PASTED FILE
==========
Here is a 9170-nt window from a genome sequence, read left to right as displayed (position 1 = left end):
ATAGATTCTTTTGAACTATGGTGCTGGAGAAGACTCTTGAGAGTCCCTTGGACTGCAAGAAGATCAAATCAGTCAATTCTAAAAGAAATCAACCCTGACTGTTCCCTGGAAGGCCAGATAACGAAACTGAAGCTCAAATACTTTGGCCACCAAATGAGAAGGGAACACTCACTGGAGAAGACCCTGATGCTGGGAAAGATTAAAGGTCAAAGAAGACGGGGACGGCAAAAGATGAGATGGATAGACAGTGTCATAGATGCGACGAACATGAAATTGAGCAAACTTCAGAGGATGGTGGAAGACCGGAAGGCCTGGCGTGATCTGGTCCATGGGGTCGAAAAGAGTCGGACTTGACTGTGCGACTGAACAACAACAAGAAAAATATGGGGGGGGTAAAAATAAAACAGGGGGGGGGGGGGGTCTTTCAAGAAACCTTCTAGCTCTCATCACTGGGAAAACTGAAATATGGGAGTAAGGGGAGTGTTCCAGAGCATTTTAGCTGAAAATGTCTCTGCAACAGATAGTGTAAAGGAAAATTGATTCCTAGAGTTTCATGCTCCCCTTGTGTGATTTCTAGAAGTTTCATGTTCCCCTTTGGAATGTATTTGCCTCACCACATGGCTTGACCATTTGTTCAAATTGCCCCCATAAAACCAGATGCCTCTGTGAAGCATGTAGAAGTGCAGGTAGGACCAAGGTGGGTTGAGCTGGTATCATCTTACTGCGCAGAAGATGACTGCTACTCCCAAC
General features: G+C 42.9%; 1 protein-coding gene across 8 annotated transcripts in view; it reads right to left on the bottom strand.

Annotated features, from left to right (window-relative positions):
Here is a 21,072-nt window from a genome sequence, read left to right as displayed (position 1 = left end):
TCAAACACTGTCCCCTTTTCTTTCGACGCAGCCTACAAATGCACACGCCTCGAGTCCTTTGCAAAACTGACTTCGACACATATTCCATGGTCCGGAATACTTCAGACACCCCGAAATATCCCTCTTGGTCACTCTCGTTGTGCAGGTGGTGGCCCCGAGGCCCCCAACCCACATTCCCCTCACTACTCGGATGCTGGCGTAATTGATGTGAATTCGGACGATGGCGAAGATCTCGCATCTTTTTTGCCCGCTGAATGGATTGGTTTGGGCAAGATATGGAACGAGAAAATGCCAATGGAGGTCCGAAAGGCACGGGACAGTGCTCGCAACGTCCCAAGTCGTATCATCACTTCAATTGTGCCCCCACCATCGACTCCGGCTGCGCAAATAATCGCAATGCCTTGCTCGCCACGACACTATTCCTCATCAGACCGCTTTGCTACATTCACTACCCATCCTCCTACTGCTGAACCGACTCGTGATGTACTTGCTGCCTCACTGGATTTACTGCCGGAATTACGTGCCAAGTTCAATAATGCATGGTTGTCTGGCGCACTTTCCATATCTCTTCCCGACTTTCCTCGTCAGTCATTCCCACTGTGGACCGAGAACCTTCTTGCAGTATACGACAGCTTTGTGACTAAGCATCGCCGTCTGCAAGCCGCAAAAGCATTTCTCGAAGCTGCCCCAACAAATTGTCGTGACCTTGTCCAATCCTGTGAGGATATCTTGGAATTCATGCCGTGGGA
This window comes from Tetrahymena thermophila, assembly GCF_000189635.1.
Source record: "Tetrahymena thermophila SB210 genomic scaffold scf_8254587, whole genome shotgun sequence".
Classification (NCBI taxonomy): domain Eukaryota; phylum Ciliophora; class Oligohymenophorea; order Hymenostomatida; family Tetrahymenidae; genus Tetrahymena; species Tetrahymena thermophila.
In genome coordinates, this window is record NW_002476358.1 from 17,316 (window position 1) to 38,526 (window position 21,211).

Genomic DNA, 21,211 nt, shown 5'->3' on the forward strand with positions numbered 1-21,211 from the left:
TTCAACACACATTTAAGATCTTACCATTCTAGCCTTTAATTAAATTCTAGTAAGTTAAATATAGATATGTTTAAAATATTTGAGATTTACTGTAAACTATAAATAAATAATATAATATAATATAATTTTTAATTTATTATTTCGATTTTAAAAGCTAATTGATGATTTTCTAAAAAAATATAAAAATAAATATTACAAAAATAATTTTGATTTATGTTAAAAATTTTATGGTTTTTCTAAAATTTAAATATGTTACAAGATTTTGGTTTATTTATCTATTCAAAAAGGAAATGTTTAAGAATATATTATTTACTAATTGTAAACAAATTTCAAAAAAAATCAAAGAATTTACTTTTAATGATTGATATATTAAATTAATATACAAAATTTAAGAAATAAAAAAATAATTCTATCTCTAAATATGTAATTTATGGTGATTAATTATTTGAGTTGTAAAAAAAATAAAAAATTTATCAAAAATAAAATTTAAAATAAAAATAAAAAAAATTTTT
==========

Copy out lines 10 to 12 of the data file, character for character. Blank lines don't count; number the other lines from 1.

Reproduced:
In genome coordinates, this window is record NW_002476358.1 from 17,316 (window position 1) to 38,526 (window position 21,211).

Genomic DNA, 21,211 nt, shown 5'->3' on the forward strand with positions numbered 1-21,211 from the left:
TTCAACACACATTTAAGATCTTACCATTCTAGCCTTTAATTAAATTCTAGTAAGTTAAATATAGATATGTTTAAAATATTTGAGATTTACTGTAAACTATAAATAAATAATATAATATAATATAATTTTTAATTTATTATTTCGATTTTAAAAGCTAATTGATGATTTTCTAAAAAAATATAAAAATAAATATTACAAAAATAATTTTGATTTATGTTAAAAATTTTATGGTTTTTCTAAAATTTAAATATGTTACAAGATTTTGGTTTATTTATCTATTCAAAAAGGAAATGTTTAAGAATATATTATTTACTAATTGTAAACAAATTTCAAAAAAAATCAAAGAATTTACTTTTAATGATTGATATATTAAATTAATATACAAAATTTAAGAAATAAAAAAATAATTCTATCTCTAAATATGTAATTTATGGTGATTAATTATTTGAGTTGTAAAAAAAATAAAAAATTTATCAAAAATAAAATTTAAAATAAAAATAAAAAAAATTTTT